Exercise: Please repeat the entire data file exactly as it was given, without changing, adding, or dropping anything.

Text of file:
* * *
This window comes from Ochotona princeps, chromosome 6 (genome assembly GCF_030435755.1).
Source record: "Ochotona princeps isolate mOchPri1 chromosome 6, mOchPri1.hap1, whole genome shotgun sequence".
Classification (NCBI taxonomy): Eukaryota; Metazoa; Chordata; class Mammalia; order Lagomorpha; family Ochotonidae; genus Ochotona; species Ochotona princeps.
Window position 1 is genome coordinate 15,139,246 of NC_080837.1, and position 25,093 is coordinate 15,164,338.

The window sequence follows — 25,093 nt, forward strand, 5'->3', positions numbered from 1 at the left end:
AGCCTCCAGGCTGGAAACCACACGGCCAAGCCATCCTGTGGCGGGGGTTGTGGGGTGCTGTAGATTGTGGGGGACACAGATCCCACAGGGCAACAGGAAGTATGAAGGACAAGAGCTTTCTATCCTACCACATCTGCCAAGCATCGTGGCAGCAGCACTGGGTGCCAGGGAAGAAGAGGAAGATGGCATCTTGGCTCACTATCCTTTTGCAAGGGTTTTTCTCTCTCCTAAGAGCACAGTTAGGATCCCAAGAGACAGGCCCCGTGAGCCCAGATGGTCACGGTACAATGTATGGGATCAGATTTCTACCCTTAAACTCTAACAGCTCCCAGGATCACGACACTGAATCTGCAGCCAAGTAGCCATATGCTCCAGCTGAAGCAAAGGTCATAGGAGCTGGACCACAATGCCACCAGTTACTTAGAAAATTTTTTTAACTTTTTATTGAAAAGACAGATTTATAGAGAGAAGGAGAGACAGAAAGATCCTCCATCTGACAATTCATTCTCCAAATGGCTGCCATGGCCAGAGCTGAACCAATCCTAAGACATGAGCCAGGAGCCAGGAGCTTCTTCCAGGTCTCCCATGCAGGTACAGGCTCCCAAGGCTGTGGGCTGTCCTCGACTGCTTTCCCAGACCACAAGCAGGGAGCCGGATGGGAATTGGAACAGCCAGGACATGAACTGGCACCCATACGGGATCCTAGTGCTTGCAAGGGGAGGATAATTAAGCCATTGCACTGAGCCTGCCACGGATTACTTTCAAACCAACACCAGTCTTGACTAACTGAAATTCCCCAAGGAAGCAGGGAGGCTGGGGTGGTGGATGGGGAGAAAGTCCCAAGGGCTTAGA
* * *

This window comes from Ochotona princeps, chromosome 6 (genome assembly GCF_030435755.1).
Source record: "Ochotona princeps isolate mOchPri1 chromosome 6, mOchPri1.hap1, whole genome shotgun sequence".
Classification (NCBI taxonomy): Eukaryota; Metazoa; Chordata; class Mammalia; order Lagomorpha; family Ochotonidae; genus Ochotona; species Ochotona princeps.
Window position 1 is genome coordinate 15,139,246 of NC_080837.1, and position 25,093 is coordinate 15,164,338.

The window sequence follows — 25,093 nt, forward strand, 5'->3', positions numbered from 1 at the left end:
AGCCTCCAGGCTGGAAACCACACGGCCAAGCCATCCTGTGGCGGGGGTTGTGGGGTGCTGTAGATTGTGGGGGACACAGATCCCACAGGGCAACAGGAAGTATGAAGGACAAGAGCTTTCTATCCTACCACATCTGCCAAGCATCGTGGCAGCAGCACTGGGTGCCAGGGAAGAAGAGGAAGATGGCATCTTGGCTCACTATCCTTTTGCAAGGGTTTTTCTCTCTCCTAAGAGCACAGTTAGGATCCCAAGAGACAGGCCCCGTGAGCCCAGATGGTCACGGTACAATGTATGGGATCAGATTTCTACCCTTAAACTCTAACAGCTCCCAGGATCACGACACTGAATCTGCAGCCAAGTAGCCATATGCTCCAGCTGAAGCAAAGGTCATAGGAGCTGGACCACAATGCCACCAGTTACTTAGAAAATTTTTTTAACTTTTTATTGAAAAGACAGATTTATAGAGAGAAGGAGAGACAGAAAGATCCTCCATCTGACAATTCATTCTCCAAATGGCTGCCATGGCCAGAGCTGAACCAATCCTAAGACATGAGCCAGGAGCCAGGAGCTTCTTCCAGGTCTCCCATGCAGGTACAGGCTCCCAAGGCTGTGGGCTGTCCTCGACTGCTTTCCCAGACCACAAGCAGGGAGCCGGATGGGAATTGGAACAGCCAGGACATGAACTGGCACCCATACGGGATCCTAGTGCTTGCAAGGGGAGGATAATTAAGCCATTGCACTGAGCCTGCCACGGATTACTTTCAAACCAACACCAGTCTTGACTAACTGAAATTCCCCAAGGAAGCAGGGAGGCTGGGGTGGTGGATGGGGAGAAAGTCCCAAGGGCTTAGA